Washington DC (Transatlantic Today) — The UGM-109 Tomahawk is a jet engine-powered, subsonic cruise missile that can be launched from surface ships, submarines, and aircraft. It is designed for use against land targets with hardened bunkers or buildings. This missile can also be used for precision strikes against other surface ships. The UGM-109 Tomahawk has an operational range of 1,000 nautical miles. Its flight time is around 30 minutes. This weapon can also be armed with several different warheads and guidance systems which include: GPS/INS, radar guidance, inertial guidance, and terminal guidance.
The UGM-109 Tomahawk cruise missile is an autonomous, reusable, and recoverable air-launched cruise missile with a range of over 300 miles. It is designed to be launched from the MQ-1 Predator and MQ-9 Reaper unmanned aerial vehicles. The unitary war head can be launched on a preplanned mission or in response to a target of opportunity. A key feature of the
It is a surface-to-surface missile with a low-level, radar-guided, infrared-homing warhead. Other missile integrates onto the block iv tomahawk and is designed to attack high-value targets. It was developed in the United States during the Cold War as a replacement for unguided bombs that could be delivered by both fixed-wing aircraft and helicopters.
- Primary Function: Long-range, all-weather, subsonic cruise missile for striking high-value or heavily defended land targets
- Contractor: Raytheon Systems Company, Tucson, AZ.
- Date Deployed: Block II TLAM-A IOC – 1984 / Block III – IOC 1994 / Block IV – IOC 2004
- Unit Cost: Approximately $ 1.87M (Block IV / FY 2017)
- Propulsion: Williams International F107-WR-402 cruise turbo-fan engine; ARC/CSD solid-fuel rocket booster
- Length: 18 feet 3 inches (5,56 meters) / with booster: 20 feet 6 inches (6,25 meters)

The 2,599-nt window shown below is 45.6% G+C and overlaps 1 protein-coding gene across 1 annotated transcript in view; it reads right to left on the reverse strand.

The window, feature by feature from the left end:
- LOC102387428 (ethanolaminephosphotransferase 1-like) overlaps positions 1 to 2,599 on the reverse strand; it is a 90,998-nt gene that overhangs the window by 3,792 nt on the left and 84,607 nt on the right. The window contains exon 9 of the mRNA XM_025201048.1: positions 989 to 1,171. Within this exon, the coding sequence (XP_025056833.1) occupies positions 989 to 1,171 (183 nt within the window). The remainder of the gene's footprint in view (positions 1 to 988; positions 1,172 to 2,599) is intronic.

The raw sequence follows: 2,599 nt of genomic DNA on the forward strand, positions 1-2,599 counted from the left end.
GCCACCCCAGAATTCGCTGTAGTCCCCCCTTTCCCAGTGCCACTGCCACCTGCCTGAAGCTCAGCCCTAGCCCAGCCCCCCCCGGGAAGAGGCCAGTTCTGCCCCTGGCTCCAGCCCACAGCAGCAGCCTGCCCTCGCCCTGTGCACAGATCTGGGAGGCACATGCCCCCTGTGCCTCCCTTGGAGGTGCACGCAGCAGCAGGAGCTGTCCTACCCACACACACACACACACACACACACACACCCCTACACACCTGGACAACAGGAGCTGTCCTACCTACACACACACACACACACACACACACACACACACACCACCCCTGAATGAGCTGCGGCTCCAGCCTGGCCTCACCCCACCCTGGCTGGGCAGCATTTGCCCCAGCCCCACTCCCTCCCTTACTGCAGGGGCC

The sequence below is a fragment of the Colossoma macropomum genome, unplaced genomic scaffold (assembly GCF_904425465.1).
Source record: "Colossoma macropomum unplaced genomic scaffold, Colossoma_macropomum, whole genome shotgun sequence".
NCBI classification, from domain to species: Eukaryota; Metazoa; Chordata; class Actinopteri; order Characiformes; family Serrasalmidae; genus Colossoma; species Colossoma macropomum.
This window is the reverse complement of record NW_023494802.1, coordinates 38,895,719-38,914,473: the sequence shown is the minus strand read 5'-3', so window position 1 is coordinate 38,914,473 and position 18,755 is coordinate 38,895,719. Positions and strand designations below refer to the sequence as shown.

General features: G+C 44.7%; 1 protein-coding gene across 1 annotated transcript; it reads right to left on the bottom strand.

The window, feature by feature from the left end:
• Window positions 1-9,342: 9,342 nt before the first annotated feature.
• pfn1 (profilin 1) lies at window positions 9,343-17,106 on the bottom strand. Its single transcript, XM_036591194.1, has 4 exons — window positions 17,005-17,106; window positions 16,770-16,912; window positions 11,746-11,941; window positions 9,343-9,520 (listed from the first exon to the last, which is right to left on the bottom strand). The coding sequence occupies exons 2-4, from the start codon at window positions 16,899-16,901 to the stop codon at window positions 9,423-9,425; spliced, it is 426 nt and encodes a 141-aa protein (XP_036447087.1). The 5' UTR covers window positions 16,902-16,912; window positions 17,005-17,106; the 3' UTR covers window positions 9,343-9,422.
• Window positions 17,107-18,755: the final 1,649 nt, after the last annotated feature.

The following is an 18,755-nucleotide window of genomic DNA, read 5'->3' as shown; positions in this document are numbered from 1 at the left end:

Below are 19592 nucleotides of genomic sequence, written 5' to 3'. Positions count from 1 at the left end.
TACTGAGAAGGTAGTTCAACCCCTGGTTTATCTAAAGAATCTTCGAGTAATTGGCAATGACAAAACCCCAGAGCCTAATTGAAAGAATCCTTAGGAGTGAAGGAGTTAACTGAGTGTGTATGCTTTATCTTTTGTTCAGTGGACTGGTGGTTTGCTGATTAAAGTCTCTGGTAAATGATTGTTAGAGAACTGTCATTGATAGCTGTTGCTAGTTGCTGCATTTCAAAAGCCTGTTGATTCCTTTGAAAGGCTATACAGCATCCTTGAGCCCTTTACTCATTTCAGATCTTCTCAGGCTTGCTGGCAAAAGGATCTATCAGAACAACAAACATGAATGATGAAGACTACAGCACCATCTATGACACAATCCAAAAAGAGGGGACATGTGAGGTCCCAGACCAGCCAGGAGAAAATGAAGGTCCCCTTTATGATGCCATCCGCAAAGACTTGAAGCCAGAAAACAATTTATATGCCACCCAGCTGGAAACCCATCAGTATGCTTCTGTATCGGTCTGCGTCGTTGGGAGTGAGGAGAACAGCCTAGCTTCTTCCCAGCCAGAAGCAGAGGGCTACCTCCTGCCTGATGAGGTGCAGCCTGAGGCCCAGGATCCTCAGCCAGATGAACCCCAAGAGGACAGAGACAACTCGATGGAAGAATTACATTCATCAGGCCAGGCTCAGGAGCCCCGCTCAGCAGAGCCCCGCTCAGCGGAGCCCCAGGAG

- Diameter: 20.4 inches (51.81 cm)
- Wingspan: 8 feet 9 inches (2,67 meters)
- Weight: 2900 pounds (1315 kg); 3500 pounds (1,587 kg) with booster
- Speed: subsonic – about 550 mph (880 km/h)
- Flight altitude: 98-164 feet (30-50 meters) above ground level
- Guidance System: Block II TLAM-A – INS, TERCOM / Block III TLAM-C, D & Block IV TLAM-E – INS, TERCOM, DSMAC, and GPS
- United Kingdom: Royal Navy
- United States: US Navy
- US Army: US Marine Corps
- Australia: Royal Australian Navy
- Canada: Royal Canadian Navy
- Japan: Japan Maritime Self-Defense Force
- Netherlands: Royal Netherlands Navy
Recent Use In Battlefield
The UGM-109 Tomahawk has been in combat use for over a year now. It has been a success in every situation. The Tomahawk was first used in combat in March of last year during Operation Inherent Resolve. It was used in combination with Hellfire missiles to take down an ISIS tank.
The submunition dispenser equipped with the missile has been a great success in every situation and it is expected to play a large role in future combat operations. It is a powerful missile that has seen extensive use since its debut in 1989, with over 3,600 delivered since then. It was used successfully during Operation Desert Storm in 1991 and subsequently saw action in other conflicts.